Beshear closes bars for two weeks and lowers indoor restaurant capacity
Courtesy of Kentucky Chamber Bottom Line
Bars will be forced to shut back down and indoor seating capacity for restaurants will be reduced to 25 percent of normal capacity, Kentucky Gov. Andy Beshear announced Monday. The latest executive orders take effect Tuesday and will be enforced through August 11, before they are re-evaluated.
The announcement comes after White House coronavirus response coordinator Dr. Debroah Birx visited Kentucky Sunday and met with Beshear and members of his administration to discuss next steps for the Commonwealth to prevent further spread.
Beshear has been hinting at these two new restrictions over the last week, stating they are recommendations from the White House for states that reach a certain threshold of positive testing.
The governor said he knows these restrictions will hurt Kentucky’s restaurants, but according to the White House modeling, he believes it is an important step to stop the spread. Beshear also stated they will work with cities and localities to expand outside seating as much as possible.
Beshear also announced an additional recommendation for public and private schools to postpone in-person instruction until the third week in August. He said the administration believes this would give the state an opportunity to ensure everyone is following the facial covering mandate and hopefully get the number of positive cases under control.
Unemployment insurance was also discussed at the press conference Monday. The Beshear administration has decided to renew its contract with private firm Ernst and Young to help with the processing of unemployment insurance claims for another five weeks. The contract, which was initially signed for four weeks for a total of $7.4 million, supplies Kentuckians with an additional 300 individuals working on unemployment insurance claims.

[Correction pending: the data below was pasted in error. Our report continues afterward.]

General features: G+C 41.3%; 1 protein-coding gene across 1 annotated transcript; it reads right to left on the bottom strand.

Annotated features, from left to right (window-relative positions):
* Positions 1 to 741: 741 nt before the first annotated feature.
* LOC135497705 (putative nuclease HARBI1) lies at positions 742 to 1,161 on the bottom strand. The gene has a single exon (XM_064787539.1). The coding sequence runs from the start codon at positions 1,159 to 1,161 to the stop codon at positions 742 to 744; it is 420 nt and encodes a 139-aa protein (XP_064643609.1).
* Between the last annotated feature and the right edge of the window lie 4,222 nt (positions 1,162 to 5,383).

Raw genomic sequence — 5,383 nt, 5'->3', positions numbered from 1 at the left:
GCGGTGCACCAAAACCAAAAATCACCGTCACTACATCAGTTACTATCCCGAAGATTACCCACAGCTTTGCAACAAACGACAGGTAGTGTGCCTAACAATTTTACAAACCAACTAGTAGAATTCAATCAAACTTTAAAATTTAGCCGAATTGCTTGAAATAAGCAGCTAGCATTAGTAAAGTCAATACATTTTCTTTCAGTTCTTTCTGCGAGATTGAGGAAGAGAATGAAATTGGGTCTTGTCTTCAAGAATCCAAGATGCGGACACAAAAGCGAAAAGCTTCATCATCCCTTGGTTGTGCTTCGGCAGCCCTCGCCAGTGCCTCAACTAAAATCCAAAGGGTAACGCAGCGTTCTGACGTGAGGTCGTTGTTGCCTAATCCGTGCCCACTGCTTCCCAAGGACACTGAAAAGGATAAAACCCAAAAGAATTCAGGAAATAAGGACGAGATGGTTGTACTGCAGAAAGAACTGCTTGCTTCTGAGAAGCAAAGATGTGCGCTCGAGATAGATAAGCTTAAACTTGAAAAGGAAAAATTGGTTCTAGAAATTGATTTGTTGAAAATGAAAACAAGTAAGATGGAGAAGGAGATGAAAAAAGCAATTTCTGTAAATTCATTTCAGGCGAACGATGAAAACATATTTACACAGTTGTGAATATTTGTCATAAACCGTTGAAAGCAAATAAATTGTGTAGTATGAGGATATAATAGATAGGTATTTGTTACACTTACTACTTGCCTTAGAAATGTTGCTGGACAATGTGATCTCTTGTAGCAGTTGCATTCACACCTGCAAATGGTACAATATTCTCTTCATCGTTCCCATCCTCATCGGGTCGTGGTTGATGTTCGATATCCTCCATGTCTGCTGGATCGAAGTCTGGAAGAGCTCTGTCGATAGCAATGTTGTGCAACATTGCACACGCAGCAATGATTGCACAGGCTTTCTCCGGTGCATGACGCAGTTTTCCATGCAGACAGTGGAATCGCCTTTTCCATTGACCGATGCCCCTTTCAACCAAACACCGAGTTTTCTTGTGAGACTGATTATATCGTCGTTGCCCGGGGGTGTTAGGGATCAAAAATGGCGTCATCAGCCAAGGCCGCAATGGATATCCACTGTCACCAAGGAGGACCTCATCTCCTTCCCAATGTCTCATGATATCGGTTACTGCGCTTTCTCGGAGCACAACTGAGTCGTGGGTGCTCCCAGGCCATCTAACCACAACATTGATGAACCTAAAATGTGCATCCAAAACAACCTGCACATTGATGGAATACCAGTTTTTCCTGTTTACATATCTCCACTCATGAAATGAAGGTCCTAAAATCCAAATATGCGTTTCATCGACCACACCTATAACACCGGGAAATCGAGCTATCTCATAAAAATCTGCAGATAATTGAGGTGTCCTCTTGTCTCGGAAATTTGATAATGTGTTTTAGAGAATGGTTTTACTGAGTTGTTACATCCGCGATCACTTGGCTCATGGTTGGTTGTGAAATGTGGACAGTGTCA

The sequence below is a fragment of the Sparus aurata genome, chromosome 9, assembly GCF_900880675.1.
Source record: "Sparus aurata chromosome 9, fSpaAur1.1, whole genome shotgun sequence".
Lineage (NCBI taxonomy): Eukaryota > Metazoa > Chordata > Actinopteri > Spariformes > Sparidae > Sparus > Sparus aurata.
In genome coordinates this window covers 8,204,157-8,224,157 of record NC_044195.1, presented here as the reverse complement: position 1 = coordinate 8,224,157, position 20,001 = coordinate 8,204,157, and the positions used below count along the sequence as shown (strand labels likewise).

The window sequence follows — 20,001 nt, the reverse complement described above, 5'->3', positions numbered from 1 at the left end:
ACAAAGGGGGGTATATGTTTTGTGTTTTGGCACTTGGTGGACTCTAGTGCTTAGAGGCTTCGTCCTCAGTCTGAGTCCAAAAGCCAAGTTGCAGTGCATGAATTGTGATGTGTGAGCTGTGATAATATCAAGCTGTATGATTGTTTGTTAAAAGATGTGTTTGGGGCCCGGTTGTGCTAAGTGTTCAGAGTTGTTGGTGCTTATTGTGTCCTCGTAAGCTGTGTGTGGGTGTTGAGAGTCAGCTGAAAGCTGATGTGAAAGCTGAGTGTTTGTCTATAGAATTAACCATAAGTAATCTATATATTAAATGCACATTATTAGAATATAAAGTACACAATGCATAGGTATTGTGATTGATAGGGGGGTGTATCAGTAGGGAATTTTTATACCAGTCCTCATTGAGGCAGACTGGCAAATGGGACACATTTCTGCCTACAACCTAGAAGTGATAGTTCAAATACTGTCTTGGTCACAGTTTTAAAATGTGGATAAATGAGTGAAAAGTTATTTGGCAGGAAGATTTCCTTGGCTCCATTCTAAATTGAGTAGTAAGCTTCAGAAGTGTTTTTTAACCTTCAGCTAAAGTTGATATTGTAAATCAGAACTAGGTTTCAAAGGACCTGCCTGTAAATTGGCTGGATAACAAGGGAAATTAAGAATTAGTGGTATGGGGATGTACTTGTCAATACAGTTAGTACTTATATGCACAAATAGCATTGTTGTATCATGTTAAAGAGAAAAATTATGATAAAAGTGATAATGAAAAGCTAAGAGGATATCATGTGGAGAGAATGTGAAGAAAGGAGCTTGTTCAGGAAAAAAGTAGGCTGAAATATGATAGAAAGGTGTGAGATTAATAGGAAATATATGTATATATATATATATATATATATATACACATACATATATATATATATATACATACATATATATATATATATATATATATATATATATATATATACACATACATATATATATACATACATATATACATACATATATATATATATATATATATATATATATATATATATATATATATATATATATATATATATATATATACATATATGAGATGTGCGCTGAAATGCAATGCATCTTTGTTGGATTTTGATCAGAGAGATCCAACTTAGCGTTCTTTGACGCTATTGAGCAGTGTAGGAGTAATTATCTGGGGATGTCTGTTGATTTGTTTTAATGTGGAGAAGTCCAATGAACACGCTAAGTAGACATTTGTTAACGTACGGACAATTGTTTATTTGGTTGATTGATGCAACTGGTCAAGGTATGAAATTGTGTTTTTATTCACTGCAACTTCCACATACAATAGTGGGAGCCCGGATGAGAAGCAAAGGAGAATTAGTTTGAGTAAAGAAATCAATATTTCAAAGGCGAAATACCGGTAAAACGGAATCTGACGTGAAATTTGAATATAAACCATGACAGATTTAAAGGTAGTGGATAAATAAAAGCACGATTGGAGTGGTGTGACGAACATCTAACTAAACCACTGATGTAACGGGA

Amy Cubbage with the Kentucky Labor Cabinet noted the contract is paid for by CARES funding and noted the firm has helped the state process 61,000 claims in the first four weeks of the contract and they wanted to extend as the state still faces around 68,000 unprocessed claims beginning in March.
This update comes as state officials explained Kentucky’s unemployment insurance fund has a balance of $0 and state businesses will likely see a big financial hit because of the drain on the system.
As for federal unemployment benefits, Cubbage clarified that the additional $600 in federal unemployment benefits Kentuckians have been seeing ran out last week and will no longer be available to those filing or claiming those benefits at the state level.
Beshear also updated Kentuckians on the status of the state’s budget, stating final numbers for the previous fiscal year showed the state ended up with a $177.5 million in the General Fund. Because of this surplus, $162.5 million will go in “rainy day” fund which will bring the total of the fund to $465.7 million. Beshear noted that this is very positive because “we are going to need it.”
He also stated the final deficit for the state’s Road Fund was $60.3 million, which he said means no cuts to state construction program will be necessary due to spending reductions and CARES Act funds.
The governor continued to stress the need for Kentucky to see federal help in terms of the state budget in order to avoid huge issues.